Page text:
We are starting the third week of BM# 47 and I had decided to make Indian Desserts. For those who do not know, we do not actually have something that can be strictly called dessert in Indian cuisine. Especially in the south Indian cuisines, desserts would refer to the many payasams and other sweets that are common. Other than the Pal Ice that I know of, I don’t remember any other dish that can be classified as cold dishes.
When it comes to festival occasions, sweets are served as part of the meal. In fact, in a typical Andhra Thali, payasam is served first, where the sweet activate your digestive juices to get ready for the heavy food to follow. Of course one can always end the meal with a second helping of the sweet. After the meal is done, fruits are offered followed by beetal leaf/ Pan.
Growing up, I have always observed only a typical payasams or kesari or even a burfi only being offered as dessert. Only later with the western influence, we have started seeing Ice creams, cakes being offered as desserts. Even our own Kulfi or Falooda is not part of the South Indian Meal. Now you find so many changes done to a menu that one can no longer differentiate the different cuisines.
My father has never been keen on sweets, while Amma is very fond of sweets. So you can imagine it was always a tug of war happening at home when it comes to sweets being made at home on a regular basis. Even when she makes as Neivedyam, he strictly tells her not to give him or even worse ask her not to eat. He tells her to pack it off to others.
On the other hand, hubby dear loves to have a dessert after a meal, at least during weekends. I had got into a habit of making something or even have an ice cream box at home all the time. When I thought of this theme, I was thinking it would be really nice if we were to typically look out for dishes that will be a great dessert after a meal. It need not necessarily be a cold dessert. In fact, I even love a hot dessert after a meal.
Some of the clauses that I had upon myself were that the sweets that are served under this theme should not be Burfis or Ladoos. Though I had mentioned only those that are served chilled, there are quite a number of Indian Sweets that are gooey, served best as hot. Also as a combo like Gulab Jamun with Ice Cream, Jalebi with Ice Cream/ Rabri, Carrot Halwa and Ice Cream.
For day 1, I have a traditional sweet from Hyderabad, called the Double Ka Meetha. It’s made with sweet bread and is not Bread Halwa! Both the dishes are prepared quite differently, even though you might be using the same ingredients. I had recently eaten this couple of times in the past few months. First in Hyderabad, where the Double Ka Meetha was so sinful and even though one can’t eat more than one piece, I went ahead and had the second one, because I wanted to memorize the taste to mind. I knew I wanted to recreate the magic myself. The second occasion was at my cousin’s marriage. Though it was called double Ka Meetha, it looked and tasted more like Bread Halwa.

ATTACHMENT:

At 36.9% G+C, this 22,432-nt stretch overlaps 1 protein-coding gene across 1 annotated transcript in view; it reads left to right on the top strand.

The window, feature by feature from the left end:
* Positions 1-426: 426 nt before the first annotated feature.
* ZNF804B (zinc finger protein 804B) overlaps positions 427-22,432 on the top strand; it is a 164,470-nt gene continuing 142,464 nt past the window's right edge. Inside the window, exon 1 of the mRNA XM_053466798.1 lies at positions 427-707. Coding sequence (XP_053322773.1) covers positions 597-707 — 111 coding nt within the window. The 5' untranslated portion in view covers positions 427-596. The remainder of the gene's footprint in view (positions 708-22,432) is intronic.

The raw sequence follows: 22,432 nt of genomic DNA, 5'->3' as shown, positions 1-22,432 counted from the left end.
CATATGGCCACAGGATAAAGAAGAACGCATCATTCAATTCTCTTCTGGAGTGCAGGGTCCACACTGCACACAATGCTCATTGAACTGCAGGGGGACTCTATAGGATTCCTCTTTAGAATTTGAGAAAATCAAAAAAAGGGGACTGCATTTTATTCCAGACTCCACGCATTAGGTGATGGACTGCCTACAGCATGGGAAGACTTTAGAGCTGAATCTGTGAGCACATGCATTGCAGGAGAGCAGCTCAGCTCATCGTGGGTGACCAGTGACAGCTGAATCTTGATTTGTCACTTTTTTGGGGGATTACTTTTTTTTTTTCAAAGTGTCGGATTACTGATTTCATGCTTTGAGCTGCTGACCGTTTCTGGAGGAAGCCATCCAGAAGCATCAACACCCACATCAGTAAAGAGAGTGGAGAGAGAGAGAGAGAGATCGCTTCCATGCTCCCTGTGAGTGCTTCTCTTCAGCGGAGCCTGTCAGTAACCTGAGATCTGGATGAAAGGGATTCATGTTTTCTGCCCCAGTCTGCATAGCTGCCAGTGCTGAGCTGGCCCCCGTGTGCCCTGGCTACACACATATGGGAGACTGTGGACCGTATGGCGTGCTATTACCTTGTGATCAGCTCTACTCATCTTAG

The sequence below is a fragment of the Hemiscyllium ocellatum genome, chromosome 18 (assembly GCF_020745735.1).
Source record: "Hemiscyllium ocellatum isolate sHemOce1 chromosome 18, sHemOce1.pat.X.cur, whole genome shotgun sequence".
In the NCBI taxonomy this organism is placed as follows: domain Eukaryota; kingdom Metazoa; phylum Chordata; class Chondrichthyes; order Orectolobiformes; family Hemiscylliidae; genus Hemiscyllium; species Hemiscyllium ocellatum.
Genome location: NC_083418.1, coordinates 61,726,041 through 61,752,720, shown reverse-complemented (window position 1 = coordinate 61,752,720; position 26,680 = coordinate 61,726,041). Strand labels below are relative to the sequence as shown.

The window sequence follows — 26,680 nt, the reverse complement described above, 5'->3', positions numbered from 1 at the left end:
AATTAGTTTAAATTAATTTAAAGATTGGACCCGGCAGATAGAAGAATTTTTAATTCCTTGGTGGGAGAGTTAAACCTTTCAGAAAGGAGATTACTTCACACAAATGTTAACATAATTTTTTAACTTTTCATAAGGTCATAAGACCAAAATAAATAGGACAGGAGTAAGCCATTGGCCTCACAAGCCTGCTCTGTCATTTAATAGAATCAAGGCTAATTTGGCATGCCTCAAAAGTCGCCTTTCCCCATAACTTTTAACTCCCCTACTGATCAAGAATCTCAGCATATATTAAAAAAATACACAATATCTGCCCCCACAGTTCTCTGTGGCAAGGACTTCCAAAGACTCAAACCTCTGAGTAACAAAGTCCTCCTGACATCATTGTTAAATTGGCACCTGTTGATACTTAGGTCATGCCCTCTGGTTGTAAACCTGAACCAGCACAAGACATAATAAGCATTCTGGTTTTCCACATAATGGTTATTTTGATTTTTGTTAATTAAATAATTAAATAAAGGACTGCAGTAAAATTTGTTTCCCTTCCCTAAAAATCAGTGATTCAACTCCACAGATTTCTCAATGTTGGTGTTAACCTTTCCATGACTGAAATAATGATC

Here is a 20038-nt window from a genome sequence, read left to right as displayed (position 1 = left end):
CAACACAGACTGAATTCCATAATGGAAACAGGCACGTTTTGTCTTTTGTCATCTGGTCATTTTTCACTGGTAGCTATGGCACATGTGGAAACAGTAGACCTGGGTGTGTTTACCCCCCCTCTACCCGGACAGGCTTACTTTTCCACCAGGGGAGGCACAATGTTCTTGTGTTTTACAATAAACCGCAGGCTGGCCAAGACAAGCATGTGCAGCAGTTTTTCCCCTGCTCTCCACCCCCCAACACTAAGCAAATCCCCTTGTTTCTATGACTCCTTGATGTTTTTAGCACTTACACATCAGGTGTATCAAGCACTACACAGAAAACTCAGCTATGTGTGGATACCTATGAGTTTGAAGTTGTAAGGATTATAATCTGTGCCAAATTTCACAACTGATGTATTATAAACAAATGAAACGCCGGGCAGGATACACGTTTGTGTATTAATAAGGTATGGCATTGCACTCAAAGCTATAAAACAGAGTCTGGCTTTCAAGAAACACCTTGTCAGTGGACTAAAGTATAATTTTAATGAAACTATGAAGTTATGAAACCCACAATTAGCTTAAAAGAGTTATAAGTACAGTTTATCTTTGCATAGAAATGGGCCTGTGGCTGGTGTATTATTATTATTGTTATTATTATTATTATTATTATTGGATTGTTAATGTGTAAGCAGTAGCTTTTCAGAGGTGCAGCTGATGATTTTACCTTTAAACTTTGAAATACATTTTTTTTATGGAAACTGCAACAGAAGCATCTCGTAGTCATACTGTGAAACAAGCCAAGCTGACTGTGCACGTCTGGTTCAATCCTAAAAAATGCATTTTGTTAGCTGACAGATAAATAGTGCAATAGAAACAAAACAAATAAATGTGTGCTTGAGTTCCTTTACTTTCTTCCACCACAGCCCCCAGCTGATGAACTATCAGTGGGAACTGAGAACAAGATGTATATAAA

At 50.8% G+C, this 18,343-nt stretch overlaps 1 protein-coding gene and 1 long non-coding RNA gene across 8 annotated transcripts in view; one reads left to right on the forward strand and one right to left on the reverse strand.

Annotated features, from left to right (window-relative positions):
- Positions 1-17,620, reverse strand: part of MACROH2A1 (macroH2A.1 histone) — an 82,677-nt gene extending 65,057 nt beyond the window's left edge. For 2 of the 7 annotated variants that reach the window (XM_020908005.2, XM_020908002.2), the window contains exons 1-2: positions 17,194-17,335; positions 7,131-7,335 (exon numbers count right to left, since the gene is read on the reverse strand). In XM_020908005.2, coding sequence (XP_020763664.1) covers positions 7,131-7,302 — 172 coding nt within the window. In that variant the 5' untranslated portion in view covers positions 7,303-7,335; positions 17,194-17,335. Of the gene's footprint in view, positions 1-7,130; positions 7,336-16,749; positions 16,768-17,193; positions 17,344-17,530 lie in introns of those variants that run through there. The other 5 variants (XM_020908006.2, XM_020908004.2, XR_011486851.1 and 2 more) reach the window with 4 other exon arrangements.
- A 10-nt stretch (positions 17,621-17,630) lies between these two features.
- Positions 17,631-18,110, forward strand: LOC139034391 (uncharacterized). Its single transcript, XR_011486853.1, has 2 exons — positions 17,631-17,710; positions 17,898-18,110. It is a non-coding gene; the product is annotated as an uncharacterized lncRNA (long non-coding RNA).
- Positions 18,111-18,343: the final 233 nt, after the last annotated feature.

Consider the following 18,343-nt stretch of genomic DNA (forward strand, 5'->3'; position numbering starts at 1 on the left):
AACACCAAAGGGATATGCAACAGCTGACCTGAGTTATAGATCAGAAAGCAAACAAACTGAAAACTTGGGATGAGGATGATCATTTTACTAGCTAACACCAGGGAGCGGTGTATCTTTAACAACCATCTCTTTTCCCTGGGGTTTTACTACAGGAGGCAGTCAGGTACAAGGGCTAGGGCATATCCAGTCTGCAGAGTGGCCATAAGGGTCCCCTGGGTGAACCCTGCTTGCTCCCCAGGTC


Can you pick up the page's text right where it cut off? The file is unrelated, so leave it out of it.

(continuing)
So I decided I would stick to the first one and went ahead making it. This is a typically baked version and I served it both as hot and chilled. Everybody loved it so much. In fact, they were asking for it again and I had to confess everything got over. Konda was so upset that she didn’t get to eat it again. So was Hubby dear. I simply told them that if I had to keep repeating the same dish, when will I get a chance to cook other posts for BM..:)
They were smart enough not to ask if BM posts were important or their preferences as they ended up loving all the dishes I cook.
Now for this delicious Double Ka Meetha, it gets its name because bread is used and bread was called as double Roti. I would say it can also be that twice the dose of sweet is used in this!
Double Ka Meetha | How to make Double Ka Meetha Hyderabadi Style
Sweet Bread – 8 – 10 slices
Ghee – 2 – 3 tbsp
Condensed Milk – 3/4 tin
Milk – 1 cup
Roasted Nuts – Cashews, Almonds, Pistas
For the Sugar Syrup / Chasni
Sugar – 1/2 cup
Water – 1 cup
Green Cardamon – 1
Saffron – few strands
Rose Water few drops
How to make Double Ka Meetha
Heat a nonstick pan with ghee, roast chopped nuts and keep it aside.
Trim the bread sides, add it to the nonstick pan, roast well. If you are fine with a deep fried version, you can add more ghee. Here I did pan fried method. Once the bread becomes crispy, transfer to a baking bowl.
For the Sugar Syrup
Add water and sugar in a pan, bring to boil and make a syrup. It’s enough if the syrup becomes little thick, we need not worry about thread consistency.
Add slit green cardamon and cover with lid. Once it becomes little cooled, add rose water.
Bring Milk to boil, switch off, add saffron and keep it covered for the saffron to infuse itself.
For the Pudding
When you are ready to bake the pudding, pour the sugar over the roasted bread and bake in a preheated oven at 120 C for 10 mins.
Once done, check if the roasted bread slices have absorbed the sugar syrup and have become sticky. Then pour the milk and condensed milk over it and again bake for another 5 – 7 mins.
Finally, check if the pudding is done, it is done when there is no milk is left out and the bread has absorbed all the liquid.
Garnish with roasted nuts and bake for another 2 mins.
Serve hot or chilled.